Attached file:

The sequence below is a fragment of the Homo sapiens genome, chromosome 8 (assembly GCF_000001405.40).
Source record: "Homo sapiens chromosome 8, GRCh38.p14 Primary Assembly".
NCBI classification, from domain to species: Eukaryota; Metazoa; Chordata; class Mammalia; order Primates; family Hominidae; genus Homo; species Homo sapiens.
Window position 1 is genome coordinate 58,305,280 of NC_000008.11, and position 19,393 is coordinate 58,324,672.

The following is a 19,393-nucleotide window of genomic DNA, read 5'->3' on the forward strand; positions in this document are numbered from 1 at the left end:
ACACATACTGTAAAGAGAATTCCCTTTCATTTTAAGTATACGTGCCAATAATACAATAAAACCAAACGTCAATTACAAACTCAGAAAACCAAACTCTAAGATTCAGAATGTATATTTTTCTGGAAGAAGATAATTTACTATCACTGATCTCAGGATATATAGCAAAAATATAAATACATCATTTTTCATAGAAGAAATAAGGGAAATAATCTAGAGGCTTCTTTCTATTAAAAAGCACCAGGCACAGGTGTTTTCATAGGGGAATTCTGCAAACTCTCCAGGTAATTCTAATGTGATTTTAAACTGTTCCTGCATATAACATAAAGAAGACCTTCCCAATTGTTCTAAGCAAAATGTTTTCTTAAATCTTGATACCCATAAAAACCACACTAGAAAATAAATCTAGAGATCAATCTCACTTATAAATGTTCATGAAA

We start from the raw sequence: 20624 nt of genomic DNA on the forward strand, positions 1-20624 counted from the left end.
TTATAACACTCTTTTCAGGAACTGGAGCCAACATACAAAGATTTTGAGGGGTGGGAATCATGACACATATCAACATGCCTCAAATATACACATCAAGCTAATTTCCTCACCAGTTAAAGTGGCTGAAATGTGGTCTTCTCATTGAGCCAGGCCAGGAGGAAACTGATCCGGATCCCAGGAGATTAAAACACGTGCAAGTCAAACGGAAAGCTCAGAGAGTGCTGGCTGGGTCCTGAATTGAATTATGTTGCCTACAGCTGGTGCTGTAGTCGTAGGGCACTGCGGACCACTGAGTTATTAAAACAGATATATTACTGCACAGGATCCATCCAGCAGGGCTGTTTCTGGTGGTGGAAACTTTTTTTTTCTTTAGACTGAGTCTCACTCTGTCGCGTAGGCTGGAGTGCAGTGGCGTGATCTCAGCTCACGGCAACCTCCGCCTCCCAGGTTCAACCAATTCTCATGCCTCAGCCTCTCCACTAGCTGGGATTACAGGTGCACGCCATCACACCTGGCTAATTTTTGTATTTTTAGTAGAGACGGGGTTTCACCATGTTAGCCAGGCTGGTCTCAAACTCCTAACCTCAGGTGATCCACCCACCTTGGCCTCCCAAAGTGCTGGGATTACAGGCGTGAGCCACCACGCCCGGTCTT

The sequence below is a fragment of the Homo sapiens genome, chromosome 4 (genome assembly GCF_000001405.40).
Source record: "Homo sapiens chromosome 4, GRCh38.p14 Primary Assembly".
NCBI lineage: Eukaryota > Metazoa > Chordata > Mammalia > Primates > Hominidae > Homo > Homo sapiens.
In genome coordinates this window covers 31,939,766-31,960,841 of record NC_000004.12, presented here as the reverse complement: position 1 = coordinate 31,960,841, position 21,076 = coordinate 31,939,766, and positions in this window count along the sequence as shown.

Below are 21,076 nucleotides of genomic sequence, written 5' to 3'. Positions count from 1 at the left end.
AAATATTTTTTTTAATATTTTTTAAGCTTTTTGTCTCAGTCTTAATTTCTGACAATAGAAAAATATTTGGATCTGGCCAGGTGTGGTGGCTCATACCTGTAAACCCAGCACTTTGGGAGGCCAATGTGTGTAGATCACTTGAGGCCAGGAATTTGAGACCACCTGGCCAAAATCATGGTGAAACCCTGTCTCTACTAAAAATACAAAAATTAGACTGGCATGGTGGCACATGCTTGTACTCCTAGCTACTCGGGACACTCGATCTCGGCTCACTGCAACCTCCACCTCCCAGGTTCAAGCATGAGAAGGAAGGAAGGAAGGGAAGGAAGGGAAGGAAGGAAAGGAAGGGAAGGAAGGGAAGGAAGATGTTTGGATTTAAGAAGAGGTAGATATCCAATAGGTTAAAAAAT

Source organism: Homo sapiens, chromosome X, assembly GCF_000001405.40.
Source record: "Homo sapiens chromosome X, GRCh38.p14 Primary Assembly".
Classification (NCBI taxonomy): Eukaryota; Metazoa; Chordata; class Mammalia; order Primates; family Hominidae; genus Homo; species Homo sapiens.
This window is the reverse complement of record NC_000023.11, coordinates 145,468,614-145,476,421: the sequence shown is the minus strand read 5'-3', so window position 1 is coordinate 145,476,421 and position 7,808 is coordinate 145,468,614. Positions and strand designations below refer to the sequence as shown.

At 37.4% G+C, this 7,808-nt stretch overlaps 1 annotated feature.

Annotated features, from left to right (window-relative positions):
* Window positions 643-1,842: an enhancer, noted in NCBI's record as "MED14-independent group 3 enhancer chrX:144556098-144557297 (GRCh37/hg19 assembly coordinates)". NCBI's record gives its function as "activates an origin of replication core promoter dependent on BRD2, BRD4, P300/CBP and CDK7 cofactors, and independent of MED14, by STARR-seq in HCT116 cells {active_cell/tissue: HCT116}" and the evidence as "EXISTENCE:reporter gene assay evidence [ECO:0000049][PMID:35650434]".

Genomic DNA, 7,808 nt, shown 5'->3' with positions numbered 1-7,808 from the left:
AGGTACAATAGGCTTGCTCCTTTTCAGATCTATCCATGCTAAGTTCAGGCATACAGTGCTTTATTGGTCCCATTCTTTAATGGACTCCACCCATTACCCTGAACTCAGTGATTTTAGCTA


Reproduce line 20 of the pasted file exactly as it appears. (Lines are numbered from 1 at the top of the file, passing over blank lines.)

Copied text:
Annotated features, from left to right (window-relative positions):